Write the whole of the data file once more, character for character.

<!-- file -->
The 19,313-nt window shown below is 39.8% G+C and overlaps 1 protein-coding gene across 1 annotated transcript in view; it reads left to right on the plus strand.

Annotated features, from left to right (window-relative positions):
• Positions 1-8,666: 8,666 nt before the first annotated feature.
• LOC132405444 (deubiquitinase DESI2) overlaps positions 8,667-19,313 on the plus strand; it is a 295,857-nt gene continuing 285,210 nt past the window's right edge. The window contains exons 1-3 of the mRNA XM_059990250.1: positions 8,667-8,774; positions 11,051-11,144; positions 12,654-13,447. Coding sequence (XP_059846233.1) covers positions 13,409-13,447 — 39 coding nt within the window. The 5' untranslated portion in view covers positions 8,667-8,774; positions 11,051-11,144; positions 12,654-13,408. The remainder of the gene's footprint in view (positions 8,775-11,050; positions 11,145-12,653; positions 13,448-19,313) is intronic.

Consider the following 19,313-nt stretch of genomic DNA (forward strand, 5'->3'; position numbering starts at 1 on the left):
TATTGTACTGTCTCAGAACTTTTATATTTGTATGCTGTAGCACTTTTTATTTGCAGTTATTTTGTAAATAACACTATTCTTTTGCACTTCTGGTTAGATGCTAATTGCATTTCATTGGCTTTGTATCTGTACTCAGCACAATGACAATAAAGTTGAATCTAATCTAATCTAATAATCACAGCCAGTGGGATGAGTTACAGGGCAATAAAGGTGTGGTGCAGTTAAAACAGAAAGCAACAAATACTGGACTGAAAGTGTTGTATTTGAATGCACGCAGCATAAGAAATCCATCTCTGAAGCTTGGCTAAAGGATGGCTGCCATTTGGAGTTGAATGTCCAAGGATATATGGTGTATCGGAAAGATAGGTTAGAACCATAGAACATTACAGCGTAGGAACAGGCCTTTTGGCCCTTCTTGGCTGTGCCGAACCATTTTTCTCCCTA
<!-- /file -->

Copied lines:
The 19,313-nt window shown below is 39.8% G+C and overlaps 1 protein-coding gene across 1 annotated transcript in view; it reads left to right on the plus strand.

Annotated features, from left to right (window-relative positions):
• Positions 1-8,666: 8,666 nt before the first annotated feature.
• LOC132405444 (deubiquitinase DESI2) overlaps positions 8,667-19,313 on the plus strand; it is a 295,857-nt gene continuing 285,210 nt past the window's right edge. The window contains exons 1-3 of the mRNA XM_059990250.1: positions 8,667-8,774; positions 11,051-11,144; positions 12,654-13,447. Coding sequence (XP_059846233.1) covers positions 13,409-13,447 — 39 coding nt within the window. The 5' untranslated portion in view covers positions 8,667-8,774; positions 11,051-11,144; positions 12,654-13,408. The remainder of the gene's footprint in view (positions 8,775-11,050; positions 11,145-12,653; positions 13,448-19,313) is intronic.

Consider the following 19,313-nt stretch of genomic DNA (forward strand, 5'->3'; position numbering starts at 1 on the left):
TATTGTACTGTCTCAGAACTTTTATATTTGTATGCTGTAGCACTTTTTATTTGCAGTTATTTTGTAAATAACACTATTCTTTTGCACTTCTGGTTAGATGCTAATTGCATTTCATTGGCTTTGTATCTGTACTCAGCACAATGACAATAAAGTTGAATCTAATCTAATCTAATAATCACAGCCAGTGGGATGAGTTACAGGGCAATAAAGGTGTGGTGCAGTTAAAACAGAAAGCAACAAATACTGGACTGAAAGTGTTGTATTTGAATGCACGCAGCATAAGAAATCCATCTCTGAAGCTTGGCTAAAGGATGGCTGCCATTTGGAGTTGAATGTCCAAGGATATATGGTGTATCGGAAAGATAGGTTAGAACCATAGAACATTACAGCGTAGGAACAGGCCTTTTGGCCCTTCTTGGCTGTGCCGAACCATTTTTCTCCCTA